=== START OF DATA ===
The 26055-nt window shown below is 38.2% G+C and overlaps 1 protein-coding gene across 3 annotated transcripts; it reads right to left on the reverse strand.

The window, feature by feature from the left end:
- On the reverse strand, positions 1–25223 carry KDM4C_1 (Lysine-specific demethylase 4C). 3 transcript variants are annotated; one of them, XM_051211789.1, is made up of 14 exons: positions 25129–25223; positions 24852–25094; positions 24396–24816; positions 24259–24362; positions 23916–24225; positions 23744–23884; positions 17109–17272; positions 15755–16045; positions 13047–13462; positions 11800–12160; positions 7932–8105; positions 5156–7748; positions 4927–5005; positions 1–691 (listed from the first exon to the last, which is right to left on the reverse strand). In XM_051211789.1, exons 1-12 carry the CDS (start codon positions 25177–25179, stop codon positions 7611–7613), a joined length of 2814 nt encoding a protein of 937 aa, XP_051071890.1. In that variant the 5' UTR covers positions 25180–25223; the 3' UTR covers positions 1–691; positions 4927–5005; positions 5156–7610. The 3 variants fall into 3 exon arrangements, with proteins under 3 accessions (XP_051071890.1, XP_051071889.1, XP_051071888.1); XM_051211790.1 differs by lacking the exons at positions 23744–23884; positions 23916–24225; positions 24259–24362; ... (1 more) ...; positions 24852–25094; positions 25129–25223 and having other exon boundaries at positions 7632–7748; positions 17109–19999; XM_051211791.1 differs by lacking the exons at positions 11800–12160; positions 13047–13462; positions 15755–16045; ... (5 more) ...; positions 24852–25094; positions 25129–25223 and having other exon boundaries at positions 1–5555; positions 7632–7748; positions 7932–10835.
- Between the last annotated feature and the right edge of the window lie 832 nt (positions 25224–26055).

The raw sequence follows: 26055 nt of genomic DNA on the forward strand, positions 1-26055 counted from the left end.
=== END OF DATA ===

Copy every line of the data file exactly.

The 26055-nt window shown below is 38.2% G+C and overlaps 1 protein-coding gene across 3 annotated transcripts; it reads right to left on the reverse strand.

The window, feature by feature from the left end:
- On the reverse strand, positions 1–25223 carry KDM4C_1 (Lysine-specific demethylase 4C). 3 transcript variants are annotated; one of them, XM_051211789.1, is made up of 14 exons: positions 25129–25223; positions 24852–25094; positions 24396–24816; positions 24259–24362; positions 23916–24225; positions 23744–23884; positions 17109–17272; positions 15755–16045; positions 13047–13462; positions 11800–12160; positions 7932–8105; positions 5156–7748; positions 4927–5005; positions 1–691 (listed from the first exon to the last, which is right to left on the reverse strand). In XM_051211789.1, exons 1-12 carry the CDS (start codon positions 25177–25179, stop codon positions 7611–7613), a joined length of 2814 nt encoding a protein of 937 aa, XP_051071890.1. In that variant the 5' UTR covers positions 25180–25223; the 3' UTR covers positions 1–691; positions 4927–5005; positions 5156–7610. The 3 variants fall into 3 exon arrangements, with proteins under 3 accessions (XP_051071890.1, XP_051071889.1, XP_051071888.1); XM_051211790.1 differs by lacking the exons at positions 23744–23884; positions 23916–24225; positions 24259–24362; ... (1 more) ...; positions 24852–25094; positions 25129–25223 and having other exon boundaries at positions 7632–7748; positions 17109–19999; XM_051211791.1 differs by lacking the exons at positions 11800–12160; positions 13047–13462; positions 15755–16045; ... (5 more) ...; positions 24852–25094; positions 25129–25223 and having other exon boundaries at positions 1–5555; positions 7632–7748; positions 7932–10835.
- Between the last annotated feature and the right edge of the window lie 832 nt (positions 25224–26055).

The raw sequence follows: 26055 nt of genomic DNA on the forward strand, positions 1-26055 counted from the left end.